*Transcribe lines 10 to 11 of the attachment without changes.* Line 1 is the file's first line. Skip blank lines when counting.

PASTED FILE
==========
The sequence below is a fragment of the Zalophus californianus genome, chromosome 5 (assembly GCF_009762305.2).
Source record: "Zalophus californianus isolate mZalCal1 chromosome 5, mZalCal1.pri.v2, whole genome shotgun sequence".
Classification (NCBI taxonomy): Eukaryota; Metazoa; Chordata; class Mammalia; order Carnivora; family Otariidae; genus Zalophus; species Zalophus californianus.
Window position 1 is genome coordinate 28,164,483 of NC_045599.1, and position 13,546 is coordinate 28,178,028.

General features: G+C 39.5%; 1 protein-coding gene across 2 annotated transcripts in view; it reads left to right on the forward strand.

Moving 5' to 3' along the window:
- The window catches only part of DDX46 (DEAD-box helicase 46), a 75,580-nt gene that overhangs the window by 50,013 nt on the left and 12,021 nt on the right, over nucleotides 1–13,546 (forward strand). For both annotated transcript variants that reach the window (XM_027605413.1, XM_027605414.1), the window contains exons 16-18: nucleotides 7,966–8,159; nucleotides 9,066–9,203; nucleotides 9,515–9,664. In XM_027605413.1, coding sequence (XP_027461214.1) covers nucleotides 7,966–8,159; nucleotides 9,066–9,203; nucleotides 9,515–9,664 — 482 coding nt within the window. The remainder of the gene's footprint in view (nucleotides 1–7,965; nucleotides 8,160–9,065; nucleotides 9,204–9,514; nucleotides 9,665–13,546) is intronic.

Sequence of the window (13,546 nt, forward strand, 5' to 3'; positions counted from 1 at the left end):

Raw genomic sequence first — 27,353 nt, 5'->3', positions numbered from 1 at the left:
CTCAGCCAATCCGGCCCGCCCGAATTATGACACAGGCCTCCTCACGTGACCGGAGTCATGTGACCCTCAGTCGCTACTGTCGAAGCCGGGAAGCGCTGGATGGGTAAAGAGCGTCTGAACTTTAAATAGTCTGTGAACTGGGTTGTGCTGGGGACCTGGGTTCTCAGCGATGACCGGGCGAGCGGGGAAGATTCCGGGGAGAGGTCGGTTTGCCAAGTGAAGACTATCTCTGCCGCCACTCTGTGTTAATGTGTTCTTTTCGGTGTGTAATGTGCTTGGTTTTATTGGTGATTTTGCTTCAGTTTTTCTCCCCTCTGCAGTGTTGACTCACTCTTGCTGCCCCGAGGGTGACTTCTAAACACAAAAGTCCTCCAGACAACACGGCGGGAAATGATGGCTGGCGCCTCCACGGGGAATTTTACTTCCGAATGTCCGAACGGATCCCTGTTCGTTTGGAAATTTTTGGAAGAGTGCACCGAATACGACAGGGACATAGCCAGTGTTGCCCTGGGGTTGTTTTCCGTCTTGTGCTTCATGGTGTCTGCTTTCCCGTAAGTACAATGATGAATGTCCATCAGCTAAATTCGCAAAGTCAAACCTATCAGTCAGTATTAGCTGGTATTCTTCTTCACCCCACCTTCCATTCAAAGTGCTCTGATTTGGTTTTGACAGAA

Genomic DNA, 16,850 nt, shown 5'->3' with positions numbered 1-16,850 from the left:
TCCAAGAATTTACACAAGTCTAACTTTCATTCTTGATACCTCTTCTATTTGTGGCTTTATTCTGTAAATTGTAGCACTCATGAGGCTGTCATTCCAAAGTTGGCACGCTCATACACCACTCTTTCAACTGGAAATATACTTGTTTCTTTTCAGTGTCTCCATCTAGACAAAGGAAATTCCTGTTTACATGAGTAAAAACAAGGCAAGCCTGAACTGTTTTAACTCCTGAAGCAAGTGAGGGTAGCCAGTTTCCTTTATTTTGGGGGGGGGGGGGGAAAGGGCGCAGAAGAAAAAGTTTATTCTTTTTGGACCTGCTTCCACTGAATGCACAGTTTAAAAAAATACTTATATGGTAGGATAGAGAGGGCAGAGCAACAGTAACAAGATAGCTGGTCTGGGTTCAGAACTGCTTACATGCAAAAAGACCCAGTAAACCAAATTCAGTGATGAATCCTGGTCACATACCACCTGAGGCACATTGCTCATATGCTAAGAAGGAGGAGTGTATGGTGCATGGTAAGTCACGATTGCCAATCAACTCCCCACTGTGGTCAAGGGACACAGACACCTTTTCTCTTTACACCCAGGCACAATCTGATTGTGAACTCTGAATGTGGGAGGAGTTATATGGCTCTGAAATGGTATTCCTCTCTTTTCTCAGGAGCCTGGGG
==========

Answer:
CTCAGCCAATCCGGCCCGCCCGAATTATGACACAGGCCTCCTCACGTGACCGGAGTCATGTGACCCTCAGTCGCTACTGTCGAAGCCGGGAAGCGCTGGATGGGTAAAGAGCGTCTGAACTTTAAATAGTCTGTGAACTGGGTTGTGCTGGGGACCTGGGTTCTCAGCGATGACCGGGCGAGCGGGGAAGATTCCGGGGAGAGGTCGGTTTGCCAAGTGAAGACTATCTCTGCCGCCACTCTGTGTTAATGTGTTCTTTTCGGTGTGTAATGTGCTTGGTTTTATTGGTGATTTTGCTTCAGTTTTTCTCCCCTCTGCAGTGTTGACTCACTCTTGCTGCCCCGAGGGTGACTTCTAAACACAAAAGTCCTCCAGACAACACGGCGGGAAATGATGGCTGGCGCCTCCACGGGGAATTTTACTTCCGAATGTCCGAACGGATCCCTGTTCGTTTGGAAATTTTTGGAAGAGTGCACCGAATACGACAGGGACATAGCCAGTGTTGCCCTGGGGTTGTTTTCCGTCTTGTGCTTCATGGTGTCTGCTTTCCCGTAAGTACAATGATGAATGTCCATCAGCTAAATTCGCAAAGTCAAACCTATCAGTCAGTATTAGCTGGTATTCTTCTTCACCCCACCTTCCATTCAAAGTGCTCTGATTTGGTTTTGACAGAA

Genomic DNA, 16,850 nt, shown 5'->3' with positions numbered 1-16,850 from the left: